The "Arabian Gulf" cause was increasingly picked up by the Arab monarchies of the Arabian Peninsula, especially Saudi Arabia, as frictions arose with Iran, which has been led by a revolutionary Shiite Muslim government since 1979. Certain branches of the U.S. military, which maintains a sizable presence in the region, have sided with their Arab allies in using the term "Arabian Gulf," but many continue to use both terms interchangeably.

Despite trash-talking Saudi Arabia during his presidential campaign for what he thinks are insufficient contributions to U.S. defense, Trump has since positioned himself as a fervent supporter of Riyadh, especially as he escalates his opposition to Iran. Both the U.S. and Iran are actively battling the Islamic State militant group (ISIS) in Iraq and Syria, but Iran's expanding sphere of influence presents a major obstacle to U.S. interests in the region.

The naming dispute also highlights the muted ideological differences that haunt Iran's partnership with Syria, whose Baathist government is a bastion of secular Arab nationalism. Iran is one of Syrian President Bashar al-Assad's closest allies, and Iranian support has played a crucial role in helping the Syrian leader regain momentum against a six-year rebellion by insurgents and jihadis threatening his rule. But the proliferation of Iran-backed, foreign militias may present a challenge to Assad's efforts to stabilize his mostly Arab, Sunni Muslim country.

The state-run Syrian Arab News Agency has interchangeably used the terms "Arabian Gulf" and "the Gulf" to refer to the region but does not appear to have publicly incurred the wrath of its Iranian ally, as other outlets have.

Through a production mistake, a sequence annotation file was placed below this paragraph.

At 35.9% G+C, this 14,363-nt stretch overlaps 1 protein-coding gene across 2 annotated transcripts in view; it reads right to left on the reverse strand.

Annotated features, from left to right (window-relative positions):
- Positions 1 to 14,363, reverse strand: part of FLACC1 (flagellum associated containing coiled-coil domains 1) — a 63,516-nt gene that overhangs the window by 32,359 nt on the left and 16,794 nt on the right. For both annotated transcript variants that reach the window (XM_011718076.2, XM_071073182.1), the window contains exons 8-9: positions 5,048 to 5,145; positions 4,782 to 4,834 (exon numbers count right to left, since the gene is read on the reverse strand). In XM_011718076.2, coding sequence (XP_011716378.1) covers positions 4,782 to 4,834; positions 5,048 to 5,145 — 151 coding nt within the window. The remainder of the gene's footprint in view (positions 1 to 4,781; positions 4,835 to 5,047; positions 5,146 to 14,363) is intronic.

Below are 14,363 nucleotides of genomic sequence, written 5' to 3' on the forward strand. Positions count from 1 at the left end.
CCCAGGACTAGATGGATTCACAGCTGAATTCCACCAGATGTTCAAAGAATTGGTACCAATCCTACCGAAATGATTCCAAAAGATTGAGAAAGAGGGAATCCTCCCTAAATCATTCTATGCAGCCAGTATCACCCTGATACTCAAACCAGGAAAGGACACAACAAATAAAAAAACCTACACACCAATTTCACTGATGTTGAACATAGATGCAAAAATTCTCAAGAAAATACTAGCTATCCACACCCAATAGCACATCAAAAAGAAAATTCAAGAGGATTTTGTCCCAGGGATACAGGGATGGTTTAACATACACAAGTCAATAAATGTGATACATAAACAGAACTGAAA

RTX17F37 Syria's President Bashar al-Assad, right, meets Iran's Foreign Minister Mohammad Javad Zarif in Damascus on January 15, 2014. Despite the Syrian government's secular Arab nationalist ethos, its Shiite Muslim links to Iran and the pair's mutual foe, former Iraqi President Saddam Hussein, drew them closer over the decades. SANA/Reuters

While Trump's use of the term was just one of many attacks hurled at Iran during last week's announcement, in which he refused to certify a 2015 nuclear treaty and accused the country's government of being "a fanatic regime" that sponsors terrorism abroad, it received one of the most indignant responses of all. Iranians stormed Trump's official Instagram and Twitter accounts with choice words for the president, and even Iranian Foreign Minister Mohammad Javad Zarif shared his outrage on social media.

"Everyone knew Trump’s friendship was for sale to the highest bidder. We now know that his geography is too," the diplomat tweeted Friday.

The October 13 remarks were the first time Trump has publicly used the term "Arabian Gulf," and while he appears to have usually referred to the region as "the Gulf" before, he hasn't always felt this way. In one of the billionaire real estate mogul's earliest forays into politics, Trump used the term "Persian Gulf" in a 1987 advertisement in The New York Times. In it, he called on the U.S. government to "stop paying to defend countries that can afford to defend themselves" and specifically targeted Saudi Arabia and Japan.